Goes from a decentralised, fragmented system to one with full control and remote monitoring with DEIF.
Ullevål hospital revives emergency power on campus
Ullevål Hospital goes from a decentralised, fragmented system to one with full control and remote monitoring with DEIF.
An emergency patient: the power system
The emergency power system at Oslo’s Ullevål Hospital needed an upgrade – badly. As one of the four main campuses of Oslo University Hospital (Norway’s largest), Ullevål’s century-old buildings and decentralised power infrastructure were inefficient. Medium-sized generators were located in or near the many buildings. There was little control over the load situation.
“It’s difficult to explain how flawed and bad the system was before,” says Michal Kjerstad, operations manager at Ullevål Hospital. “Previously in a power outage we had to look up at a building to see if the windows were lit, and if they were, the building had power, so we moved on to the next building.”
The structure of the main switchboard was based on relay logic, and no switchboards were identical, explains Dag Olsbakk, a consulting electro engineer at COWI. Dag took part in designing and executing a new emergency power system at Ullevål.
Image: COWI’s Dag Olsbakk (centre) inspects the control room at Ullevål’s emergency power system with DEIF’s René Kristensen (left) and Rikard Aker Svendsen.
The bypass operation
Ullevål had made upgrades in some buildings, and around 2000 it did a temporary upgrade with emergency power generators that used DEIF controllers. Dag Olsbakk says he talked with René Kristensen from DEIF, who gave some ideas on how to retrofit the infrastructure to include the southern part of Ullevål, covering the most critical part of the hospital. Starting in 2014, COWI and DEIF worked together with Ullevål to build the new system while keeping the hospital on-line and functioning normally – like a bypass operation of a patient.
Four generators of 690 V and each 2.2 MW supply the emergency power. For optimal power security, COWI chose to use DEIF’s Power Management with AGC-4 controllers. “We chose to have a reliable power supply that communicates on a CAN bus that isn’t impacted by other systems,” Dag says. “It’s in bands, and we chose AGC-4 controllers for that. It allows us to run tests and have full control in each building and run tests and synchronise to the grid.”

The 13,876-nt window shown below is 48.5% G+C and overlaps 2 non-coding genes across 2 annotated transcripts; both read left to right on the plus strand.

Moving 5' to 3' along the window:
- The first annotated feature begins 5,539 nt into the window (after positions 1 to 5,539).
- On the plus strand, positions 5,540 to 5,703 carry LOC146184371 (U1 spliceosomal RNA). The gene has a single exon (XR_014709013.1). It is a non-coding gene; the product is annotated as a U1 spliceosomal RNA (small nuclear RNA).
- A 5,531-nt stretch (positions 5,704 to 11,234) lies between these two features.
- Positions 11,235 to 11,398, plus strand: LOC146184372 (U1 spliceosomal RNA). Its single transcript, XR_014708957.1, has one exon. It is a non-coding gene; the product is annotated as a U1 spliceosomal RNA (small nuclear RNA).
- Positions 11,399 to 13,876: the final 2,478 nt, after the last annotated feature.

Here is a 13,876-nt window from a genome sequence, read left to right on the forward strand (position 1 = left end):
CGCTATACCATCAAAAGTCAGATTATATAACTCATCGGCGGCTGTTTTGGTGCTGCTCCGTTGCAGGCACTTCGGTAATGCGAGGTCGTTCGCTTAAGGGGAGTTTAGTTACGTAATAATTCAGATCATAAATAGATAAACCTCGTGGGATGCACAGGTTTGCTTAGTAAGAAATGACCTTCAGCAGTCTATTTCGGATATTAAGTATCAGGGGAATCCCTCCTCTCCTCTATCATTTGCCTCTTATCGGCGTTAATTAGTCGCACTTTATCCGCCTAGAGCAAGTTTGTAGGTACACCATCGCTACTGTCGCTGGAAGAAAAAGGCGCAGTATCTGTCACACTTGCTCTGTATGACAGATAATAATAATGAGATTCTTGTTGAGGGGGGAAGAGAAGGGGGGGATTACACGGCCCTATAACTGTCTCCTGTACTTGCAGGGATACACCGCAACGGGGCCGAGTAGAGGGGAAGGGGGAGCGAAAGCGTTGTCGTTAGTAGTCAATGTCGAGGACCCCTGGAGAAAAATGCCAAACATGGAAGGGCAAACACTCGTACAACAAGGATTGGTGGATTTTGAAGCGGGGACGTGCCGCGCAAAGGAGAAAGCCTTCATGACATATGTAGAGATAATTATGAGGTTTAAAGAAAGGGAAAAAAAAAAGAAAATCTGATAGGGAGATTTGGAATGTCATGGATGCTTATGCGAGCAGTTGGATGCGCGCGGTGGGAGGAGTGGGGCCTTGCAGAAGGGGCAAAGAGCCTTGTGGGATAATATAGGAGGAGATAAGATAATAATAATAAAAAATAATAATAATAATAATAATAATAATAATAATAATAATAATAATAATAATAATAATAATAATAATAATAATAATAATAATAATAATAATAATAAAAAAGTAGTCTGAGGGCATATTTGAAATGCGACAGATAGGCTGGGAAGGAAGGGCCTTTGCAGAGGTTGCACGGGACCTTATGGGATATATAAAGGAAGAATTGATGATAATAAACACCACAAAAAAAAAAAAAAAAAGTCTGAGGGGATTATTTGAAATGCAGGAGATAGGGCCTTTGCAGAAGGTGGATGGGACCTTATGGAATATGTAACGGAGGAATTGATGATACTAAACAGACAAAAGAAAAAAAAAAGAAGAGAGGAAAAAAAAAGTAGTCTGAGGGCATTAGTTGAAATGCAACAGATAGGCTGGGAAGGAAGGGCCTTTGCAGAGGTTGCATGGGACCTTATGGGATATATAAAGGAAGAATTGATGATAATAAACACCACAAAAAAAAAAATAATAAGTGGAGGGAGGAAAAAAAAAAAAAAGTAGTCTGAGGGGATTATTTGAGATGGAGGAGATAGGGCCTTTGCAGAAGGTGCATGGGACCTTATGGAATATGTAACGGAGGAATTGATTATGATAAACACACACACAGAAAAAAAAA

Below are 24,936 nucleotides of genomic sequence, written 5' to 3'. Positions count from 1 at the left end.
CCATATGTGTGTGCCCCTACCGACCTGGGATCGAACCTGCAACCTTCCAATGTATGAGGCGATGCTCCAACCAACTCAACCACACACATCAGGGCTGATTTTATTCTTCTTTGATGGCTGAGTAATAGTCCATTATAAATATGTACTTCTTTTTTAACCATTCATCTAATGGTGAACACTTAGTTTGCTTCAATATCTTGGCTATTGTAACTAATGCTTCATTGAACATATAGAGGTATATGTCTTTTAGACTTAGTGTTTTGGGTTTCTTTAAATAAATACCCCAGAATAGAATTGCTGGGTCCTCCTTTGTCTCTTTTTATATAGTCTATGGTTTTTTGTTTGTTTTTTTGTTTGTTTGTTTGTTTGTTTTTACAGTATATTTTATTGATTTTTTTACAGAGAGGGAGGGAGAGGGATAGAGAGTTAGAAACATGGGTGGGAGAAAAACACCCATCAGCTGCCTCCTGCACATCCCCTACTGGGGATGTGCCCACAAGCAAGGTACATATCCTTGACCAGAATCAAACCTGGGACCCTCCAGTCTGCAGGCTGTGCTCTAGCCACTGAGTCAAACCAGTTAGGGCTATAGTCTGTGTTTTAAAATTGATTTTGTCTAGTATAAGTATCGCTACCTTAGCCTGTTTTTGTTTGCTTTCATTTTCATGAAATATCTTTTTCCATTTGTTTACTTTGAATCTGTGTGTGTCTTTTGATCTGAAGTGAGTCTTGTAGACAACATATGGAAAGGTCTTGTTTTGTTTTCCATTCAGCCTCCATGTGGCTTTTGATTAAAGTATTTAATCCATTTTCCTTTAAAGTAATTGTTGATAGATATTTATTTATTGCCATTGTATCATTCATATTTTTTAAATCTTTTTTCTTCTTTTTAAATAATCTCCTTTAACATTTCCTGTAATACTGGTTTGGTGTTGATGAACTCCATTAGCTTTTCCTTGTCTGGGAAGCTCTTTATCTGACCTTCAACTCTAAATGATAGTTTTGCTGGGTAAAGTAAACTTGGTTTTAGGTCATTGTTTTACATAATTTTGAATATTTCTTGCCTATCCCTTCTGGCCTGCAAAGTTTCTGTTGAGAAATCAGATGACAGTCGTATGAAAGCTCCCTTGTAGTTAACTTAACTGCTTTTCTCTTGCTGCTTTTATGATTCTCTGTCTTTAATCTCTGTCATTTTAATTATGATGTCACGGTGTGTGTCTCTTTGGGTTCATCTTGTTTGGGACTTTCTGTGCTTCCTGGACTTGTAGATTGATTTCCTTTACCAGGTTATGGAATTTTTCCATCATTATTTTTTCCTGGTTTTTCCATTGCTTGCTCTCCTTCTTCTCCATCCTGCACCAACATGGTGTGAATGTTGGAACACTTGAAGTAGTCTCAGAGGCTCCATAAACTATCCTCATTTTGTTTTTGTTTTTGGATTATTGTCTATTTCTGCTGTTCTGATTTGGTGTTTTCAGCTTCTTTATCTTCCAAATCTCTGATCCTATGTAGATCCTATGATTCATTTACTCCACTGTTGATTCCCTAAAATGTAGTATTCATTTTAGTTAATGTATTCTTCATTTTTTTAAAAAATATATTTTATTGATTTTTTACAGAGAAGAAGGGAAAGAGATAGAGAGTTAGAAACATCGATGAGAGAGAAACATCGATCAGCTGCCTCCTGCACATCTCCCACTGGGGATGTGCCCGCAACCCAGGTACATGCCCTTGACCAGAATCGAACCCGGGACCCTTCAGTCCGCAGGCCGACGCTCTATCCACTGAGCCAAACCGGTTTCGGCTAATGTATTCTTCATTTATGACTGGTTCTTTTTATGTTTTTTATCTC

In addition, the DEIF Digital Voltage Controller DVC310 regulates voltage, improving genset performance.
“It’s a significant upgrade,” he adds. “What you have now is a lot more control of each building. You can control the system much better. And we have higher redundancy and safety in the backup power.”
He says that for quick start-up, “We utilise close before excitation, starting up all four generators – synchronising and phasing in simultaneously – so we manage start-up power very safely.” If an error occurs and communication is lost, the installation splits itself up into sections so that the operator can isolate the point of failure and secure the supply to other sections.
An AGC-4 controller is installed in each building with an HMI screen, giving a full overview of the system, he says. “You can monitor the whole emergency backup power station from all buildings, so it gives you full control.”
Image: The emergency gensets and control room at Ullevål Hospital.
A healthy system
The project was complete at the end of 2017, but it’s still a work-in-progress, Dag Olsbakk says.
“Ullevål now has much greater control of its system, but we’re still working on lifting that control even higher. It’s been fun to be part of developing it with DEIF – sparring with someone as you challenge each other a little bit.”
Ullevål’s Michal Kjerstad says that while the new system is so much better physically, it’s not exactly the best part.
“What was probably the biggest step for us was not the emergency power park itself, but rather the power management control that we now have,” Michal says. “It’s very good, and the fact that we can be in any of the buildings and still have full control of the system is just amazing.”
Michal’s team no longer needs to go from building to building and look up at the windows for light during a power outage. “Today we just look at a PC monitor and check up on those that have lost power and go straight to them.”
He says it also simplified Ullevål’s generator testing. “We no longer have to drive around with connecting cables. Now we stand in a heated room and touch a PC screen, testing the generators the exact way we need to. Whether it’s phasing onto the grid in each building or testing to a load point. We have every option available, so that is very, very good.”